Training for the multi changes from person to person, but typically every athlete has a day of practice that is committed to one or two events. Jennifer Potter, head coach of the women’s track and field team, said she determines the athletes’ practice schedules by matching up events that physiologically go together. She said she typically matches the high jump and hurdles together and puts the shotput and long jump together. Every athlete will then have an interval day and a recovery day as well.

Potter said the practice plan involves a higher volume of training at the beginning of the season. Once athletes develop their strengths and weaknesses and possible injuries arise, the schedule becomes much more individualized for each athlete toward the end of the season.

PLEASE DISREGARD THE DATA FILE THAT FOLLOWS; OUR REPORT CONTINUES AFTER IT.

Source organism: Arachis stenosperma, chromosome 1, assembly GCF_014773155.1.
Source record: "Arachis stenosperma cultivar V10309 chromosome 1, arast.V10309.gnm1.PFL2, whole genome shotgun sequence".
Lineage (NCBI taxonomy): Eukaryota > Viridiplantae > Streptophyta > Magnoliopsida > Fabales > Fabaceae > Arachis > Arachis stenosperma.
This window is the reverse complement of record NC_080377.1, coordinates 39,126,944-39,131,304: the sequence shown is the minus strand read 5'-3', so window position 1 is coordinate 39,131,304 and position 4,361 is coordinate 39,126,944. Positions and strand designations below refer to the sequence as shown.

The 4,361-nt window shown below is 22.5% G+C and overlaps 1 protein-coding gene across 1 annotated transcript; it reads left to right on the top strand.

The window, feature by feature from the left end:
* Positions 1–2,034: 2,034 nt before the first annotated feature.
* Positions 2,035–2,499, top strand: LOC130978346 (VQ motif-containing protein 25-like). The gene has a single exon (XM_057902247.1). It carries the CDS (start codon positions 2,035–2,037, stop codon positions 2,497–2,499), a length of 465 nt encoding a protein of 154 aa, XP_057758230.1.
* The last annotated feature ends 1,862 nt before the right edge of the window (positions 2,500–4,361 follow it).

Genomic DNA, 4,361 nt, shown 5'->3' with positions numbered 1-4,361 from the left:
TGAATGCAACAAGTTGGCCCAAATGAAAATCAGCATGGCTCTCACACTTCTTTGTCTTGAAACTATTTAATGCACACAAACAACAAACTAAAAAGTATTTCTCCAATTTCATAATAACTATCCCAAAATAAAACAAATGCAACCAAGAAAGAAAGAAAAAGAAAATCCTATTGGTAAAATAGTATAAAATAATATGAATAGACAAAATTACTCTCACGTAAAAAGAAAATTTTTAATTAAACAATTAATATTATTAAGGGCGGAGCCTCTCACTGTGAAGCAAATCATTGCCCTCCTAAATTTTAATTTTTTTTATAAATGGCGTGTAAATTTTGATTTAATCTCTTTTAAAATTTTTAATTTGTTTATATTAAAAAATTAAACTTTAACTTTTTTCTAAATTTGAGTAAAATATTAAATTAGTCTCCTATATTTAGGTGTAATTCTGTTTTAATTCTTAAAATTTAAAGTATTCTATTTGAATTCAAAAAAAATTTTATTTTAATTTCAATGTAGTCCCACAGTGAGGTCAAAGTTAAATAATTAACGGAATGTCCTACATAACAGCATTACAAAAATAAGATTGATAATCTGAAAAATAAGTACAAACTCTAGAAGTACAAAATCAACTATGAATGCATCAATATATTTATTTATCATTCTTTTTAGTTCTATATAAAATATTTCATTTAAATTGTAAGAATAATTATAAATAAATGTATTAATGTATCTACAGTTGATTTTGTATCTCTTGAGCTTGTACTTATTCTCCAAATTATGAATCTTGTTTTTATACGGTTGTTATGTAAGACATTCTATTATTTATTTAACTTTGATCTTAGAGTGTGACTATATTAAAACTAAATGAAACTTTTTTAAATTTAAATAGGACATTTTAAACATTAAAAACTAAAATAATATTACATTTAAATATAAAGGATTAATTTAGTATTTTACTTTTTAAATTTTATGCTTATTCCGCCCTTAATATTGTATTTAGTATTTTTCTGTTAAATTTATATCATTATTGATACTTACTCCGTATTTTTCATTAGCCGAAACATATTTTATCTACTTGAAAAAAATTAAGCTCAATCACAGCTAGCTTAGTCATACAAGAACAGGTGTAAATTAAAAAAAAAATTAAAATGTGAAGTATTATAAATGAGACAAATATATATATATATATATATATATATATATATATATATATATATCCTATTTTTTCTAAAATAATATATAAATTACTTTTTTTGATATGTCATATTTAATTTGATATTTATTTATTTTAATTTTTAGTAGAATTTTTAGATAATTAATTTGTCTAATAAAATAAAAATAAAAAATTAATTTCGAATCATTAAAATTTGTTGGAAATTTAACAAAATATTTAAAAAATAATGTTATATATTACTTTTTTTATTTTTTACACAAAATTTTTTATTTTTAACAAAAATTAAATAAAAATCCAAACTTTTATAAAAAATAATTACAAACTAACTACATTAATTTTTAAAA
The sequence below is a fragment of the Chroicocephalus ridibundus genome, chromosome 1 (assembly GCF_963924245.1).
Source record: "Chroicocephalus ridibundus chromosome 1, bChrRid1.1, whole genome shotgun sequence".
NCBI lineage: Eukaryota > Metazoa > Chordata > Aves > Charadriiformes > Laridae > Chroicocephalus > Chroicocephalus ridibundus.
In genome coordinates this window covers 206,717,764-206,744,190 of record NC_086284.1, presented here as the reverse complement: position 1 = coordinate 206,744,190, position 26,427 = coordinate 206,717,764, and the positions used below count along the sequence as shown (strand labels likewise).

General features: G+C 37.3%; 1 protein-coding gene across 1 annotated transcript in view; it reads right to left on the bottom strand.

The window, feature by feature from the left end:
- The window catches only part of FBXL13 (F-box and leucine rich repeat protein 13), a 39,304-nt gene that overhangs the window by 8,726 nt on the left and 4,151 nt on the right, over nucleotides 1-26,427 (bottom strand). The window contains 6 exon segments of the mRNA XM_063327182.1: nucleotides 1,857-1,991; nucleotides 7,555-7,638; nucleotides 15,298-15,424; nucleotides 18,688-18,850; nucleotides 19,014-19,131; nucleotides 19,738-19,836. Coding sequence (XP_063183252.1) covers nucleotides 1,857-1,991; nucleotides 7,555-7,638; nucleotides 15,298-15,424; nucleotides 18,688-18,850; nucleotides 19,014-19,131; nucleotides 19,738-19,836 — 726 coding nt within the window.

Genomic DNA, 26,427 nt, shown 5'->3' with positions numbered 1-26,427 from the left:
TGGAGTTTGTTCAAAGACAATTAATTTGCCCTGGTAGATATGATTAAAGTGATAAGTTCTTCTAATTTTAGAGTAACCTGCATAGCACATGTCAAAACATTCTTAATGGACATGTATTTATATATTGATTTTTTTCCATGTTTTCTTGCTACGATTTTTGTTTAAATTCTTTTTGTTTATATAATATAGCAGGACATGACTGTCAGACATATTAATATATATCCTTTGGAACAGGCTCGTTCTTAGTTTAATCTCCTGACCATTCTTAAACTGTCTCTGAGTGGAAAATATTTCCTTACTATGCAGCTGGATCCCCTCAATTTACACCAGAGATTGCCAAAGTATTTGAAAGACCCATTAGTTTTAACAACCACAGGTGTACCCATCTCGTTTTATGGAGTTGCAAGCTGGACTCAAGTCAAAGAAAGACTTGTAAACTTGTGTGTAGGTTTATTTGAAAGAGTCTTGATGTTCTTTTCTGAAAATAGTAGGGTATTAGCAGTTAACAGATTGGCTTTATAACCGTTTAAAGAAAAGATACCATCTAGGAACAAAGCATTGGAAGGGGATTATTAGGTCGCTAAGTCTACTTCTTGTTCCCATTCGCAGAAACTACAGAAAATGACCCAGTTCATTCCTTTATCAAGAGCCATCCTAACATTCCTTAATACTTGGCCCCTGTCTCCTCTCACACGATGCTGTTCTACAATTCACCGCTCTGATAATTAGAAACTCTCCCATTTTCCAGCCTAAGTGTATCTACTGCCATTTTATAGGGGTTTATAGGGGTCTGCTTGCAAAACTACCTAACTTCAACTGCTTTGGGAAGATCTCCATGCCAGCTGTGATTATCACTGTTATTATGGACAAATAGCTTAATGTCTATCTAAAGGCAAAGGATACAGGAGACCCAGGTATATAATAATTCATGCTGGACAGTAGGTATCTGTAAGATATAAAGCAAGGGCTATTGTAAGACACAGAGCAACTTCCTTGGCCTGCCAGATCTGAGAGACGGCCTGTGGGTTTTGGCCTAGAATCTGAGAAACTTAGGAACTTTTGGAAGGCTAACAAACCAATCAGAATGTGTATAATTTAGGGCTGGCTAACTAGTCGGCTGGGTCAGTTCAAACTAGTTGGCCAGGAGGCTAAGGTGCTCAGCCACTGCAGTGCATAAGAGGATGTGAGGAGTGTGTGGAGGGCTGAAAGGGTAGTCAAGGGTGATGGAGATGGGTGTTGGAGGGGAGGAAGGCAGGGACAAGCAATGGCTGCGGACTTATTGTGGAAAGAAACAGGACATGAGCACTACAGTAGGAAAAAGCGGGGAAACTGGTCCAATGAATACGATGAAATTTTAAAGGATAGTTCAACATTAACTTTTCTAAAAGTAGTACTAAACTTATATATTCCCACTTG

“We look at class schedules, health and how they’re feeling, and then we’ll adjust things accordingly,” Potter said. “We make sure early on they’re getting introduced to everything, even if they’re returners, so that they’re doing a lot of the basic stuff. None of our workouts are blanketed towards everybody, and there’s specific things with specific people.”

Sophomore Abbey Stowell, who is currently ranked No. 39 in Division III pentathlon, finished third at the Liberty League Championships Feb. 28. She said individualized training has helped not only her succeed but others as well.

“I’ve been injured this whole season, so I’ve been swimming a lot and deloading so it’s really good,” Stowell said. “We don’t always do the same thing because we need different training in order to perform at our best, which I think our coach does really well.”